Tool review: Benchtop Planers

Here's the skinny on thickness planers: They'll all dimension wood accurately, but the best machines leave less cleanup work for you to do afterward.

Give top priority to cut quality and snipe

Think of buying a benchtop planer as an investment that pays dividends in lumber savings. By using it to surface less-expensive, roughsawn stock, you free yourself from buying costly presurfaced lumber. Although these machines get the job done, don't mistake them for heavy-duty planers with beefy 3-hp and larger motors, which can chew through hardwoods quickly and handle deeper cuts without bogging down. Benchtop planers have universal motors and typically work best removing 116 " or less at a time, thus creating longer work time to surface lumber. That said, a benchtop model works great for most home shops that aren't working on a production-like schedule. To make sure you get the right planer, we put 11 benchtop models through extensive testing to sort the smooth operators from the roughnecks.

Only a few of the tested planers relieve you of the burden of power sanding or heavy scraping to remove scallop marks or snipe (the scooplike gouges on the ends of a board created when it's when gripped by only one feed roller.) To check cut quality, we ran poplar and red oak through each machine, removing 116 " with each pass. We then rubbed chalk on the just-planed faces to reveal scallop marks (photo) caused by the cutterhead knives. With sharp knives, a few machines produced turned out boards that needed only light sanding to remove any barely noticeable scallops. On the rest of the models, it took sanding with coarse sandpaper to remove the scallops, and then with finer grits to erase the sanding scratches just to match the unsanded surface quality of the category leaders.

As for snipe, we could not get any of the planers to crank out snipe-free boards as they came from the factory, although the amount of snipe varied from so minimal it removed easily with light sanding, to stuff you'd just have to cut off. We reduced sniping on almost all the machines by fine-tuning (or adding optional) infeed and outfeed tables. The two machines that sniped least have cutterheads that lock on their posts automatically when a board engages the infeed roller, preventing the carriage from moving up or down during the cut. We found no clear advantage to cutterheads you must lock by hand, as machines so equipped sniped about the same whether we engaged the locks or not.


Features to look for in a benchtop planer

Self-indexing knives. Nearly all straight-knife cutterhead models feature self-indexing, double-edged knives. (Knives that don't self-index prove fussy and time-consuming to set.) An automatic cutterhead lock helps, too, preventing the head from rotating while you remove the bolts and knives. Some portable planers now come with (or offer as an option) a segmented cutterhead, (photo), composed of 12 "-thick segments, each with a high-speed-steel insert cutter, and each cutter with four cutting edges. The chief advantage to this head is that, should you nick one or more cutters, you simply rotate the affected inserts a quarter-turn for a fresh cutting edge.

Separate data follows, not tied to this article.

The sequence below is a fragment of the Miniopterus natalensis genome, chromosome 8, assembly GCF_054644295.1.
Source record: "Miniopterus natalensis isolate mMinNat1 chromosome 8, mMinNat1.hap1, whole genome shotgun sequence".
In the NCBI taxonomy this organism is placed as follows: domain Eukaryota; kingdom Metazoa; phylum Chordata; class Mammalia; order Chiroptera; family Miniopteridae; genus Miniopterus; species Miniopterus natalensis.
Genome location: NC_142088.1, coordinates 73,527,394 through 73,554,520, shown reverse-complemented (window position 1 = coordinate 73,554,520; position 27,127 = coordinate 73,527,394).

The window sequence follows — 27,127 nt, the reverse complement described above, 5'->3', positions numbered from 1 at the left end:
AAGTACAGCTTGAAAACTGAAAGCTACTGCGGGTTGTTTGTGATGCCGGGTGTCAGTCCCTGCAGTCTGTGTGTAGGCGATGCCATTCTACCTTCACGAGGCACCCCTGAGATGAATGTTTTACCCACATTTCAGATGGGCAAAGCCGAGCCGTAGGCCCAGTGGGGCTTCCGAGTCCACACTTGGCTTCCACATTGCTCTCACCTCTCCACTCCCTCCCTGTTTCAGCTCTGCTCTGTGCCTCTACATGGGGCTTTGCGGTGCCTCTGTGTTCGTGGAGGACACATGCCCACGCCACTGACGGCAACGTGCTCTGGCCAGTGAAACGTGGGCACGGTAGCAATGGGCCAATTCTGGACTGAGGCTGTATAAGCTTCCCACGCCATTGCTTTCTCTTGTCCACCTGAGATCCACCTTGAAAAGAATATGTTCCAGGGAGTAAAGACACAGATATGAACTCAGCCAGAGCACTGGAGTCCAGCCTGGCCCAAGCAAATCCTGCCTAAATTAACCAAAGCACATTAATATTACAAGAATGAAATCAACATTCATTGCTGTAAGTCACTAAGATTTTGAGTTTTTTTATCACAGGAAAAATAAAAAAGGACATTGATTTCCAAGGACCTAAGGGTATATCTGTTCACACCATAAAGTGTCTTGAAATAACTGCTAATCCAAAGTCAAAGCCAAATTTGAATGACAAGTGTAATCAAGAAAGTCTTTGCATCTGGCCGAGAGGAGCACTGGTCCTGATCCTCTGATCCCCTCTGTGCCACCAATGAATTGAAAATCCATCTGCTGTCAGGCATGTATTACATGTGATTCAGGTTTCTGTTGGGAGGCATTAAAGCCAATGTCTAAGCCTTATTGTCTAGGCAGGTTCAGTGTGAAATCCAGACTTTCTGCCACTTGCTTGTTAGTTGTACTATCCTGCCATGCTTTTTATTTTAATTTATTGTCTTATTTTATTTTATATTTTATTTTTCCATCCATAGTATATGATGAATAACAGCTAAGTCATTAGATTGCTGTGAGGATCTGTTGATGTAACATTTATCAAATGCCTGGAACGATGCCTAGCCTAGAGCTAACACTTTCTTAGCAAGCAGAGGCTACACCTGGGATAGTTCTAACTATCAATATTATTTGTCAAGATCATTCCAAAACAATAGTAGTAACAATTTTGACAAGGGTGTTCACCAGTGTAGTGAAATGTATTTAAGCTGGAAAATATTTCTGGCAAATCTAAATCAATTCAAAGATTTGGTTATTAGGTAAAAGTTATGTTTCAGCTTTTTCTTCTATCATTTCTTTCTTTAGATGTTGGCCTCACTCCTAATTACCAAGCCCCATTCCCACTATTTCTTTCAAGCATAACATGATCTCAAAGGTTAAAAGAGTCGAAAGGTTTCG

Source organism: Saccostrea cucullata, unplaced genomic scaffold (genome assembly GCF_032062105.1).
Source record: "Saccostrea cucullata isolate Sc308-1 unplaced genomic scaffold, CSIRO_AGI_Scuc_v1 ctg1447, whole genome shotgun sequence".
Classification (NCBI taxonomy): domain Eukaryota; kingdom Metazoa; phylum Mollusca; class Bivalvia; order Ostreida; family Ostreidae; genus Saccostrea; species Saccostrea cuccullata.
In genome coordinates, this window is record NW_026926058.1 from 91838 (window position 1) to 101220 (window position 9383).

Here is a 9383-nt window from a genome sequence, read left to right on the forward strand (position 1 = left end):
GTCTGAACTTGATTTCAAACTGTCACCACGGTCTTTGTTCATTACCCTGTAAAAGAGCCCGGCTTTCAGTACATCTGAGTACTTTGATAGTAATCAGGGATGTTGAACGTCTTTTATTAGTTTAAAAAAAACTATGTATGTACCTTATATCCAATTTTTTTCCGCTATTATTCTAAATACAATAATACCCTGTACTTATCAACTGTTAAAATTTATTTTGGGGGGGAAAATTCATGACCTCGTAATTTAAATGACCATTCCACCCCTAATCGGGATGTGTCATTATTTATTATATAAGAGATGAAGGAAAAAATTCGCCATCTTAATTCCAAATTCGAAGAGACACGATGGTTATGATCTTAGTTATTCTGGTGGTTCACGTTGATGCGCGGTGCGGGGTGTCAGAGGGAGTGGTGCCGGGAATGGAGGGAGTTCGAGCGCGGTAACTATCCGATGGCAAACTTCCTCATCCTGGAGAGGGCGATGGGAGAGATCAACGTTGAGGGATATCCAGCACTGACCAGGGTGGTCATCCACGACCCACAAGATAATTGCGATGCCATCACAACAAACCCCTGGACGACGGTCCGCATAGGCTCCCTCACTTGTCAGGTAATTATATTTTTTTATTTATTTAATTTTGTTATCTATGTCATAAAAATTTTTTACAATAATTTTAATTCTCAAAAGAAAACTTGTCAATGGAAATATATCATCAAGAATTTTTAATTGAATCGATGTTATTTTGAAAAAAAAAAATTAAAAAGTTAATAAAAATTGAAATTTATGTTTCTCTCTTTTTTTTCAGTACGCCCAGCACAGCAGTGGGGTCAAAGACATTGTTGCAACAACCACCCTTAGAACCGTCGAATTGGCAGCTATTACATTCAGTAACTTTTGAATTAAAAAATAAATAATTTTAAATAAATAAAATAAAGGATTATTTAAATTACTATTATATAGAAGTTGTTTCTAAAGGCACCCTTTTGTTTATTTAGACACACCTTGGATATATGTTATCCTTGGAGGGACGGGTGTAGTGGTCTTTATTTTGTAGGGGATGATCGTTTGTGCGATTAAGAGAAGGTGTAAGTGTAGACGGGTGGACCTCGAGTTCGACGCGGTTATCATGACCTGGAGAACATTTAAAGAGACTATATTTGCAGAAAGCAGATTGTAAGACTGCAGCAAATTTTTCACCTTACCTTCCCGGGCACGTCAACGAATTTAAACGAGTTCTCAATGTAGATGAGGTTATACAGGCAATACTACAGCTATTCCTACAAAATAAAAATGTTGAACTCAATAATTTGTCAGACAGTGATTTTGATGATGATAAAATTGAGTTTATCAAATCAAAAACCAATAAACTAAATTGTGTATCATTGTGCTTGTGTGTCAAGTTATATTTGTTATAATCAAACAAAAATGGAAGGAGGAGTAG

Gauges and stops. Many planers have a gauge that indicates the how much wood will be removed with each pass. These gauges help you avoid taking too large a bite, which might result in tear-out or deeper snipe. We also like the adjustable preset depth stops that prevent planing a board thinner than a targeted thickness, a handy feature when planing multiple project parts to identical thickness.
Dust collection. A planer generates loads of chips that make a mess if you don't hook up a dust collector or vacuum. Some feature built-in fans that suck chips away from the cutterhead and blow them out the dust port for the most effective dust collection. This proves helpful if your planer sits far from your dust collector and needs that boost. Most come with dust hoods that connect to a 4" hose, a 2-12 " hose, or both, but a few offer a hood only as an accessory.
Power. To our surprise, power was not a critical factor. All planers showed enough oomph to handle even 18 "-deep cuts in 12"-wide hard maple and oak.

Seg Cutterhead

Here's what we'd buy

Two planers stood out from the field in this test: The 13" DeWalt DW735 and 12" Makita 2012NB. Both produced exceptional cut quality that needed little sanding, and both left boards nearly snipe-free, although the DW735 needed its optional infeed and outfeed tables (an extra $50) to do this. The DW735 features two feed speeds, easy-to-use depth stops, a depth-of-cut gauge, and a built-in chip blower powerful enough to clear nearly all chips and inflate the bags on a dust collector by itself. The Makita offers few frills, but exhibited the second-longest knife wear and lowest noise level; however, a dust hood will cost an extra $25.

If you can't pay $500 or more for a planer, we recommend the Ridgid R4330. Although not the lowest-priced unit in the test, it delivers nice cut quality with manageable snipe, with accurate and easy-to-use scales and gauges. If that's still too steep, consider the Craftsman 21758. It's a bare-bones unit that thicknesses wood accurately with respectable knife wear, although you will have to sand a little more to clean up board surfaces.

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